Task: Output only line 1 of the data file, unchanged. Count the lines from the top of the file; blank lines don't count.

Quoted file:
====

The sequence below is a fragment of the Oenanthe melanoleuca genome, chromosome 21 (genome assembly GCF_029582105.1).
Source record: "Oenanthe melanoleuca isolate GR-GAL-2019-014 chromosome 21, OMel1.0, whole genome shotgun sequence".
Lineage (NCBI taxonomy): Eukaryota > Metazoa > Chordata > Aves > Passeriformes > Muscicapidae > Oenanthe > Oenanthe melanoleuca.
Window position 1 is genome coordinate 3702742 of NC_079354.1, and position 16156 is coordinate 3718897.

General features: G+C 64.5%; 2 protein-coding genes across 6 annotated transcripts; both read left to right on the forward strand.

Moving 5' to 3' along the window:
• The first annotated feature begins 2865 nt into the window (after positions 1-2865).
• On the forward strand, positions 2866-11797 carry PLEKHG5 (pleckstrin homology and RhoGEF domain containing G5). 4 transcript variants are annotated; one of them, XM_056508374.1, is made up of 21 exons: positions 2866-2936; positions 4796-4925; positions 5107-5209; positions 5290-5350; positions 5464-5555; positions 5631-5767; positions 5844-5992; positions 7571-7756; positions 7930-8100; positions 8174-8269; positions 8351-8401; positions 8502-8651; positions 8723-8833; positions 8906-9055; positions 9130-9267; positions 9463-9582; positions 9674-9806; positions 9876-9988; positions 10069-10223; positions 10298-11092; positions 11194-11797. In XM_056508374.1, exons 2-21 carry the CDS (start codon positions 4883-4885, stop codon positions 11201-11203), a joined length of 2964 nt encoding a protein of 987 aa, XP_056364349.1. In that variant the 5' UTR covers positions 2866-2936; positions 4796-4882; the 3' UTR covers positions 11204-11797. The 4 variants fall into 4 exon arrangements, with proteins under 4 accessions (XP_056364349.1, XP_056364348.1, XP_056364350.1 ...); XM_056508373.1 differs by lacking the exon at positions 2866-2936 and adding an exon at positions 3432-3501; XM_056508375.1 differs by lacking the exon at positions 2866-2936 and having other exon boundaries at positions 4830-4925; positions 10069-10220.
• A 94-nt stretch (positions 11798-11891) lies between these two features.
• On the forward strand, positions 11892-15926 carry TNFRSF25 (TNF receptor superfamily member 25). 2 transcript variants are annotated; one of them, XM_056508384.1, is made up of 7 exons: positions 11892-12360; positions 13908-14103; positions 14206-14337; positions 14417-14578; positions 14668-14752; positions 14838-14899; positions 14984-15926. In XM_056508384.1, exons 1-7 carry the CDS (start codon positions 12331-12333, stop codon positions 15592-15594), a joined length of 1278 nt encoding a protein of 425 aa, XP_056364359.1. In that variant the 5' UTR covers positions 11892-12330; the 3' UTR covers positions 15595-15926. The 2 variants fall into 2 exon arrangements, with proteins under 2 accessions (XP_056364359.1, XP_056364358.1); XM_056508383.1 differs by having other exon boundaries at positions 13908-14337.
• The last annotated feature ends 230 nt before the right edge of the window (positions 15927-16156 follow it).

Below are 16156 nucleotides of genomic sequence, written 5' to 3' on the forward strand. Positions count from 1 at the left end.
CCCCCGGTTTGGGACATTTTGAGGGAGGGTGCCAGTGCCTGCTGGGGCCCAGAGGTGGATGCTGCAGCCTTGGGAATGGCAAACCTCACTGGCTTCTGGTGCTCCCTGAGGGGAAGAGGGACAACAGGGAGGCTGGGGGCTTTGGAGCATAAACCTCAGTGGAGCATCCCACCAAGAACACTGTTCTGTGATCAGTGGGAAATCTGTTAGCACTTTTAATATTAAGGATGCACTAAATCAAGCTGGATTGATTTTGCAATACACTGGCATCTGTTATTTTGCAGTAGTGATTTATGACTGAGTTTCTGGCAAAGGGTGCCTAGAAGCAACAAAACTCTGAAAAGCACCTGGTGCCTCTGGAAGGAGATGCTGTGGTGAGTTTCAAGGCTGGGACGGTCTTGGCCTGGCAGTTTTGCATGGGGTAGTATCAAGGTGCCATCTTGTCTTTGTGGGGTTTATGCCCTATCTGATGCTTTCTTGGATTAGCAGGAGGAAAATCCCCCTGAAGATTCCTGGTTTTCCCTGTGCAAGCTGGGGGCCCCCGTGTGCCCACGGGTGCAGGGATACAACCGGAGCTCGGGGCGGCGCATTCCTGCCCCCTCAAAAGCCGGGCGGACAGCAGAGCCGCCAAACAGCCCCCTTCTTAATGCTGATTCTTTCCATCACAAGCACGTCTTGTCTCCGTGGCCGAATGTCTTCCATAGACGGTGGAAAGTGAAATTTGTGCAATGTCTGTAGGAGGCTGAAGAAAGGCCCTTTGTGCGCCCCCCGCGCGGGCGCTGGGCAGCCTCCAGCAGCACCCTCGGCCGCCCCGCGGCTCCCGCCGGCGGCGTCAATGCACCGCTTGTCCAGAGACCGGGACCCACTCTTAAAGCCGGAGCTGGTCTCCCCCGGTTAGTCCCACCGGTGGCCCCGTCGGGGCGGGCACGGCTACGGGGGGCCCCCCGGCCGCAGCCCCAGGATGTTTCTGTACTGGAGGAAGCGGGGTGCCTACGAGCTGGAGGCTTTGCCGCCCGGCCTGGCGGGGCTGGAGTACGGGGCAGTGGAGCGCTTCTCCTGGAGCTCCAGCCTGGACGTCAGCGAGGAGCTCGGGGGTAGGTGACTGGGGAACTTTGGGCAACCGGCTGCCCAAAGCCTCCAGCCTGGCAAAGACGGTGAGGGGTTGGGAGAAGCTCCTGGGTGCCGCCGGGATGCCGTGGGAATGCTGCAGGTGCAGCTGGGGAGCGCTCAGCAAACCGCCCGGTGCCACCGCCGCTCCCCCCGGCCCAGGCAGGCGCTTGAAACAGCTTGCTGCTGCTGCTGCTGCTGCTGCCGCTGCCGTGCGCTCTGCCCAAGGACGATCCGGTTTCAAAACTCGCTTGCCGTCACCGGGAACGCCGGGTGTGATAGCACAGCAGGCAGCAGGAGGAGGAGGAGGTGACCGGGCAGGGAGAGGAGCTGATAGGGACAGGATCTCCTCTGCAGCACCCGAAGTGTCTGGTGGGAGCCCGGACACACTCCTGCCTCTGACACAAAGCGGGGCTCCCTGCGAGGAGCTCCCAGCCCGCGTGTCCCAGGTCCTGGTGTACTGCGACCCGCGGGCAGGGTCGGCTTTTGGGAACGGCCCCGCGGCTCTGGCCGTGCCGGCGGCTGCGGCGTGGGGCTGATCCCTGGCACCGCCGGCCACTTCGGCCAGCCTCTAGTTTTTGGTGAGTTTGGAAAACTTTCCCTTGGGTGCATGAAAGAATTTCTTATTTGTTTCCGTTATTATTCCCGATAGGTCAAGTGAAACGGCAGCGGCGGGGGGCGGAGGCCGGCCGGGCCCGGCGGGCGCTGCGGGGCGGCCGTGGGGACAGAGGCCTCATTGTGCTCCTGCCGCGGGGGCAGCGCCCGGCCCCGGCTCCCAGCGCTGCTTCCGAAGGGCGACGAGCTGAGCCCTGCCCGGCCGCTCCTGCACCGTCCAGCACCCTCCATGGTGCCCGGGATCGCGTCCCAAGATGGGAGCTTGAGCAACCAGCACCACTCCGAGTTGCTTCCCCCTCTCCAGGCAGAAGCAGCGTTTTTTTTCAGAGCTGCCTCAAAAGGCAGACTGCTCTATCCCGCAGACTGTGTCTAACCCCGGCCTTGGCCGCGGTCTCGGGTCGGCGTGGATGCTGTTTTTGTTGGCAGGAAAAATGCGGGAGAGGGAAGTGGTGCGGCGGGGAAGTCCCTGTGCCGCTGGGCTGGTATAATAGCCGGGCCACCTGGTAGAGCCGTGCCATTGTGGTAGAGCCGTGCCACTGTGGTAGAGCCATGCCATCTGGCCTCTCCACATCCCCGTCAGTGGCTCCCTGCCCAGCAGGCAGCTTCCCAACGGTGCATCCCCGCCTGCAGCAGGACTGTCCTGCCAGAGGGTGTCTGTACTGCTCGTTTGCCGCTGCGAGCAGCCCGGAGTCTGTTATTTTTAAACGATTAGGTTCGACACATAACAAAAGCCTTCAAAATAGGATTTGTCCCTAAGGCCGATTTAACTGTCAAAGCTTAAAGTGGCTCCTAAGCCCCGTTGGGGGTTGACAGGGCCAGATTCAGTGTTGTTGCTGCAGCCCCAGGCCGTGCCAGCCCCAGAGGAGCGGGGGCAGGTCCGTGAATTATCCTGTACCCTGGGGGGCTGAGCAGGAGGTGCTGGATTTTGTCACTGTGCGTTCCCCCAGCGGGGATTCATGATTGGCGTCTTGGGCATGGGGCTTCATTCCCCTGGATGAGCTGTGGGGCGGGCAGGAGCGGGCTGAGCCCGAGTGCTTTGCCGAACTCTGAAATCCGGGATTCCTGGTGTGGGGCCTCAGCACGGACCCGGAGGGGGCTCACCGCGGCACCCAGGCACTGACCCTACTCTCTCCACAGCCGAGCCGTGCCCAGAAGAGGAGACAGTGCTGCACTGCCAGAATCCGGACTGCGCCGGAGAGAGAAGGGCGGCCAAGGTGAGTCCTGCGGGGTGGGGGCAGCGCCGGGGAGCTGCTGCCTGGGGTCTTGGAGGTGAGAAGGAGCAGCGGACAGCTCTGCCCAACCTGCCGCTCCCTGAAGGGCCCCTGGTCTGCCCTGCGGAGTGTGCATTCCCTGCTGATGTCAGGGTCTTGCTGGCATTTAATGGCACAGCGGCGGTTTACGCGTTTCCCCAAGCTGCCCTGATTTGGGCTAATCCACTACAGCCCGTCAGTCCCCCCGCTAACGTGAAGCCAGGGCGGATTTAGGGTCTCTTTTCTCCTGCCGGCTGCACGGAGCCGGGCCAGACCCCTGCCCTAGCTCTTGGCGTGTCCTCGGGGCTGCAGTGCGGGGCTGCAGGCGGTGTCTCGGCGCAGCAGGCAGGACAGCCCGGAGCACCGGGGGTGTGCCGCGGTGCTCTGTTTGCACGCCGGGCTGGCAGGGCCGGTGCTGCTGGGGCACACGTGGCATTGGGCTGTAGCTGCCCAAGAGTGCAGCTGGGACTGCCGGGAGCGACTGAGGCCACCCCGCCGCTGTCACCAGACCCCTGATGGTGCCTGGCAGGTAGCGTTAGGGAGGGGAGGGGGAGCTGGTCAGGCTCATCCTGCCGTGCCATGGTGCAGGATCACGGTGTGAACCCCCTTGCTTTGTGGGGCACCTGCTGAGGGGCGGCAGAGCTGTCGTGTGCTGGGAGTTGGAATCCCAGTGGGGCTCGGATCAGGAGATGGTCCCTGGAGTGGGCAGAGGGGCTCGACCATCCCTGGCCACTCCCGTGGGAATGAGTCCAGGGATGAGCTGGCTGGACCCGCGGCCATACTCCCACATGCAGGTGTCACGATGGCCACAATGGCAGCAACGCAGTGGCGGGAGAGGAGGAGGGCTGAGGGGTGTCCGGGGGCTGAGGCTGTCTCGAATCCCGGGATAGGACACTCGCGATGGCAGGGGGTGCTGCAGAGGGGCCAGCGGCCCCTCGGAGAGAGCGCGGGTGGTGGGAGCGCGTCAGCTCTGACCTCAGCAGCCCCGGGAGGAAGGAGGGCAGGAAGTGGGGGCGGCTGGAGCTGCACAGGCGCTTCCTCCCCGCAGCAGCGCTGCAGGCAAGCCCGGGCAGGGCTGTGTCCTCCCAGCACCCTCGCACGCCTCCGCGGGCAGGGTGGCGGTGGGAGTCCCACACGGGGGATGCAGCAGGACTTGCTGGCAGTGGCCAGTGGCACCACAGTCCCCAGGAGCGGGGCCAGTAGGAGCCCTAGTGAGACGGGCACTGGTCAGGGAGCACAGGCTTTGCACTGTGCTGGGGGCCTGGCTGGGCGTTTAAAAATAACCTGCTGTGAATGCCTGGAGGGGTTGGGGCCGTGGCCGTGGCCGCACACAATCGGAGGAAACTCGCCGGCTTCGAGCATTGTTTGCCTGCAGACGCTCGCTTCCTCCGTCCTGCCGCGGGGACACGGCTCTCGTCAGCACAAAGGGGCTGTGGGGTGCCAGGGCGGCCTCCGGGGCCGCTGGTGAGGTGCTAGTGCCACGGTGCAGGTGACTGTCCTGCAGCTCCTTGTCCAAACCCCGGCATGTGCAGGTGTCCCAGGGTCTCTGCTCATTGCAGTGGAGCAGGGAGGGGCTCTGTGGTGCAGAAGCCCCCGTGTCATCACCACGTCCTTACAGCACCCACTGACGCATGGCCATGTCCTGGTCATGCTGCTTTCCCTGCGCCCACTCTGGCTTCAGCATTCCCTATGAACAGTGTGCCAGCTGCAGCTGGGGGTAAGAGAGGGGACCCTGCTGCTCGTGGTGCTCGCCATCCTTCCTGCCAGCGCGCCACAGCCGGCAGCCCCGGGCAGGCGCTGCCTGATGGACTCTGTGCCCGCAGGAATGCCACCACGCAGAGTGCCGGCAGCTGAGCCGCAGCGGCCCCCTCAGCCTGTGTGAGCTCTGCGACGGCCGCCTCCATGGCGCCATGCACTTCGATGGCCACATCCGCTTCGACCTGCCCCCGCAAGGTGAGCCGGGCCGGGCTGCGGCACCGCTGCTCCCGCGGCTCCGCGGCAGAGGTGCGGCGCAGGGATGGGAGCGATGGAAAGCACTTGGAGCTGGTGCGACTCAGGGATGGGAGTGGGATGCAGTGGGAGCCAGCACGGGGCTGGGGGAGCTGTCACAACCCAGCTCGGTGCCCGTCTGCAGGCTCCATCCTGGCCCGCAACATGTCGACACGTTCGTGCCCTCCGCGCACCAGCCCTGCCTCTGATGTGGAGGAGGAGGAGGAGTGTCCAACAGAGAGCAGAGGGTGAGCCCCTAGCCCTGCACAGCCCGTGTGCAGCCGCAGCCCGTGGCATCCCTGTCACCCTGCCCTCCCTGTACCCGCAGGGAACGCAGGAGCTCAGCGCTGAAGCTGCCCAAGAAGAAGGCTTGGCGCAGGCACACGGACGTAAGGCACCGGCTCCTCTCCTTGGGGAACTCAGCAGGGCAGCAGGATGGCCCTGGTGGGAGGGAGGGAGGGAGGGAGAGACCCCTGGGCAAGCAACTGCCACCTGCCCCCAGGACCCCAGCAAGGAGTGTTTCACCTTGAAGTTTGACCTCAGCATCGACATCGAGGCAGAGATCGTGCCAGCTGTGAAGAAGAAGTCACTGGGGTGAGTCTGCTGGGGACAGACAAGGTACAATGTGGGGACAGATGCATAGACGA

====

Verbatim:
The sequence below is a fragment of the Oenanthe melanoleuca genome, chromosome 21 (genome assembly GCF_029582105.1).